The trip went as perfectly as could be expected of young children.  We got onto the bus in a timely manner.  They sang nice and loud the two simple songs we had prepared and then they set to work making leaf hats.  My first and second grade students did a project in which they learned about what their senior partner did in the fall as a child.  It was a great way to bring our study of past and present to life.  Their conclusion was that some of the fall activities of the past, such as carving pumpkins and jumping in the leaves, are timeless activities.  It was a really productive trip!  As soon as we were back on the bus, my class wanted to know if we were going to go to the senior center every Friday.  That, to me, is what marks this as a successful trip.

Have a great weekend!


Monday, October 28, 2013

Halloween brain breaks

This post is coming days later than I had planned.  Work has been a little (ok, more than a little) hectic with the start up of a new intervention class and the battery of assessments we are required to administer before report card are due next week.  It seems like I have done nothing but assess this year.  Beginning of the year assessments, state assessments, and now first trimester benchmark assessments.  Of course, much of the first trimester has been spent building the classroom community and learning the rules and routines.  I'm looking forward to finishing up these assessments and really diving into content.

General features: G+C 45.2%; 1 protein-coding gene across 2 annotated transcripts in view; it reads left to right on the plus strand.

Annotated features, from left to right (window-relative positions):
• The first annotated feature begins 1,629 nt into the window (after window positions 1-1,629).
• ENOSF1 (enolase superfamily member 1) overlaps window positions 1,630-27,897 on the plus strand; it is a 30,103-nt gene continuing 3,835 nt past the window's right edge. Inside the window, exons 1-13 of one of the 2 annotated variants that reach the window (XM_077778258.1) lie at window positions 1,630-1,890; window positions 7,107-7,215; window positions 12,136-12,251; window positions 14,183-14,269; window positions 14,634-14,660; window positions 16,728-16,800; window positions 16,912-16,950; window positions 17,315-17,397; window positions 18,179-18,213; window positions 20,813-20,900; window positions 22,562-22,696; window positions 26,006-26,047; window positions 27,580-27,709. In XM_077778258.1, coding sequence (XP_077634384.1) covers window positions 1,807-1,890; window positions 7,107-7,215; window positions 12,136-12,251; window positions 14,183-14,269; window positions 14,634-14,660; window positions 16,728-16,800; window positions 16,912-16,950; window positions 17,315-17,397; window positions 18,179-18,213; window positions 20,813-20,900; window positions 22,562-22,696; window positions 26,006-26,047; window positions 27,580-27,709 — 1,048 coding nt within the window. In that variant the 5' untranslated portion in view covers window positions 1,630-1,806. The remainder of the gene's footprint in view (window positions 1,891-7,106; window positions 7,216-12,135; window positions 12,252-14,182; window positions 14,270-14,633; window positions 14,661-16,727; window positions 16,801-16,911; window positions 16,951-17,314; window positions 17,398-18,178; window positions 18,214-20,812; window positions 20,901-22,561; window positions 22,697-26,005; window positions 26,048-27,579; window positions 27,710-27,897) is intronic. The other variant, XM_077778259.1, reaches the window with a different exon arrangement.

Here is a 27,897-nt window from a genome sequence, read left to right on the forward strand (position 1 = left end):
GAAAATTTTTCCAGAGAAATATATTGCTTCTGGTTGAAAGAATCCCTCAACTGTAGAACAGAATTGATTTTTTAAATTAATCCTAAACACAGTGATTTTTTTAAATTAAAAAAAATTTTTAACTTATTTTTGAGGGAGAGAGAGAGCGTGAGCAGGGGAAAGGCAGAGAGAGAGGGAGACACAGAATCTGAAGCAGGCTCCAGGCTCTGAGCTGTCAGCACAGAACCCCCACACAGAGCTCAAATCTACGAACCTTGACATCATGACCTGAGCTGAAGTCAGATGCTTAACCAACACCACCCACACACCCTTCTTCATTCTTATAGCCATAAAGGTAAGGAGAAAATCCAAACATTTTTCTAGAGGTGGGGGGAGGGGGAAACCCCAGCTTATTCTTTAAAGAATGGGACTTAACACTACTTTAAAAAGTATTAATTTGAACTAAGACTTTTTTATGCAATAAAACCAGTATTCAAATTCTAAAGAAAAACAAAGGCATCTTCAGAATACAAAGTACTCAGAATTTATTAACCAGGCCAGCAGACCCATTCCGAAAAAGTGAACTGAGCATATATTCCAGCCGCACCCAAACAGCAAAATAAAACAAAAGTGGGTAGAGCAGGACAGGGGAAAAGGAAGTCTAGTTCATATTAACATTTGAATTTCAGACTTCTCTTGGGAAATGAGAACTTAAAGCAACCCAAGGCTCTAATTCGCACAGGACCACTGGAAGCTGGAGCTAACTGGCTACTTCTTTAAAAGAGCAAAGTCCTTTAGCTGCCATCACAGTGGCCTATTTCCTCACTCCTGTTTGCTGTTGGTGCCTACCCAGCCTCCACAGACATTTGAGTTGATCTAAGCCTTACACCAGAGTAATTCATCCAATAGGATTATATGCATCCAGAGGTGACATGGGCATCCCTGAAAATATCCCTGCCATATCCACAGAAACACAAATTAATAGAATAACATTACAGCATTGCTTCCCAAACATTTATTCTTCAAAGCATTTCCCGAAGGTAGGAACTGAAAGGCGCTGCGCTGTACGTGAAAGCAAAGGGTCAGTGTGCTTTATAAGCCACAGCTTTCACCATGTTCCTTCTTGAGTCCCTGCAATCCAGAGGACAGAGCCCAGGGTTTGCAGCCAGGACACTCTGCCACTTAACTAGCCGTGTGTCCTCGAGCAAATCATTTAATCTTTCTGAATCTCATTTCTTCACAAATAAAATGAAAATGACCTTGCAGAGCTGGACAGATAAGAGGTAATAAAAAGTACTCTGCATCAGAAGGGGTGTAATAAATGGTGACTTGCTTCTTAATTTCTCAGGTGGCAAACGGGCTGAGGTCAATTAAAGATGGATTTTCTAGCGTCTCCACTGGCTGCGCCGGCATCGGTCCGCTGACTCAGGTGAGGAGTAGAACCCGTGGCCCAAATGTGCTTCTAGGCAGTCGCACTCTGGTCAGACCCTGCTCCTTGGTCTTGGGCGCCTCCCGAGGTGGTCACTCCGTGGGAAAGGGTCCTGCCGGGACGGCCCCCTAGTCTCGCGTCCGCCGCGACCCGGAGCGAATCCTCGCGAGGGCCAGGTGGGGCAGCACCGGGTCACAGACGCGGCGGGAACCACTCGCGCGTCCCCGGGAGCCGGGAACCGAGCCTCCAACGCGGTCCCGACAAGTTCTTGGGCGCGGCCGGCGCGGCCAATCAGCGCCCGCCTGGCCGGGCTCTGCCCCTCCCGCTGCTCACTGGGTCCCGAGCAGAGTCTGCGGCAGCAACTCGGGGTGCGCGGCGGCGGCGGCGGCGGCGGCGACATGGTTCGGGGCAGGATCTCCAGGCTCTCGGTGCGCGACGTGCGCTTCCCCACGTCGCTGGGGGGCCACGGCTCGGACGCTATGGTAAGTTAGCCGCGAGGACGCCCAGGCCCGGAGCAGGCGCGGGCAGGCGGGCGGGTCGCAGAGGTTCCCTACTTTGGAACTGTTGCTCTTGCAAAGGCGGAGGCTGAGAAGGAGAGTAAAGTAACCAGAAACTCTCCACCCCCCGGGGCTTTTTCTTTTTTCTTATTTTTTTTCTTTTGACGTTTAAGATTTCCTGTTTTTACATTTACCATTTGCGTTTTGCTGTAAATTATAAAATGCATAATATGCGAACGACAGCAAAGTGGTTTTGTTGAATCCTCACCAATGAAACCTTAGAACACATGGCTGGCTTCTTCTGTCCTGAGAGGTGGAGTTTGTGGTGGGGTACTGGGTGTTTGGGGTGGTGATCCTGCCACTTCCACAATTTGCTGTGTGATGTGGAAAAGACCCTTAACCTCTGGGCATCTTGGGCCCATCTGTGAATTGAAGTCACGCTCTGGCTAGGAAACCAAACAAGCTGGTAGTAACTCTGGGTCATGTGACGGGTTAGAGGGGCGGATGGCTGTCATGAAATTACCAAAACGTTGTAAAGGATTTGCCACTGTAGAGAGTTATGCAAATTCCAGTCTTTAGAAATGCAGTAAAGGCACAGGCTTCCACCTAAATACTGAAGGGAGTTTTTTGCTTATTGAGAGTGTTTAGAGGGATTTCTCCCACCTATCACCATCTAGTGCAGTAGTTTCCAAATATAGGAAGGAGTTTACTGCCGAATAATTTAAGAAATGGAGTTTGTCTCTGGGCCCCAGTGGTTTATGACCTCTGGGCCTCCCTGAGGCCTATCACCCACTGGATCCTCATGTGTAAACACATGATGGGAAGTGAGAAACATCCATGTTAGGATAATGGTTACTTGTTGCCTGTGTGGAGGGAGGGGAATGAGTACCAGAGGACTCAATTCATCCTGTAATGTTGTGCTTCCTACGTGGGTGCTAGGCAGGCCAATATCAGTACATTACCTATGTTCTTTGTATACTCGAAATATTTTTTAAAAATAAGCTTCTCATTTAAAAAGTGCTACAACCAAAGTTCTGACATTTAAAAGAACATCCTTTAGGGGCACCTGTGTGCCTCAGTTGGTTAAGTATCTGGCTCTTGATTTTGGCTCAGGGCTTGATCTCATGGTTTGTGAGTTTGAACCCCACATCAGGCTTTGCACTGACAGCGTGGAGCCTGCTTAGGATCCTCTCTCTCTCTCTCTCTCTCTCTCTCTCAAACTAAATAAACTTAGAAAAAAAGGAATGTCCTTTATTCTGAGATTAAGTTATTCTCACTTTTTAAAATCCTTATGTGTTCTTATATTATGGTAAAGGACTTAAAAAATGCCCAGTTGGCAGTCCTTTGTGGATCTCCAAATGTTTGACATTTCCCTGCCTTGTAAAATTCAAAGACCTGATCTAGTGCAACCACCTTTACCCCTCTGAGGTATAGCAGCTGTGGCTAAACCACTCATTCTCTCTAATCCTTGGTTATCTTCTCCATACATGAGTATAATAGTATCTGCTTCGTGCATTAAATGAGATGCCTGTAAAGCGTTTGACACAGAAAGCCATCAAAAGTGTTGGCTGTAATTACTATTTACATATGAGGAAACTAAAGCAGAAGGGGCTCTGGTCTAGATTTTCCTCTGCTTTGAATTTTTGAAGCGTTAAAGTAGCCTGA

With all these assessments going on, I've started using brain break videos.  Our favorite so far is the gummy bear song, but last week we did the skeleton dance a few times.  My students quickly figured out that at the end of the video you can click on other songs.  When they had really great behavior last week, we did two in a row and they got to choose the second.  We settled on this really neat Spooky Halloween Song.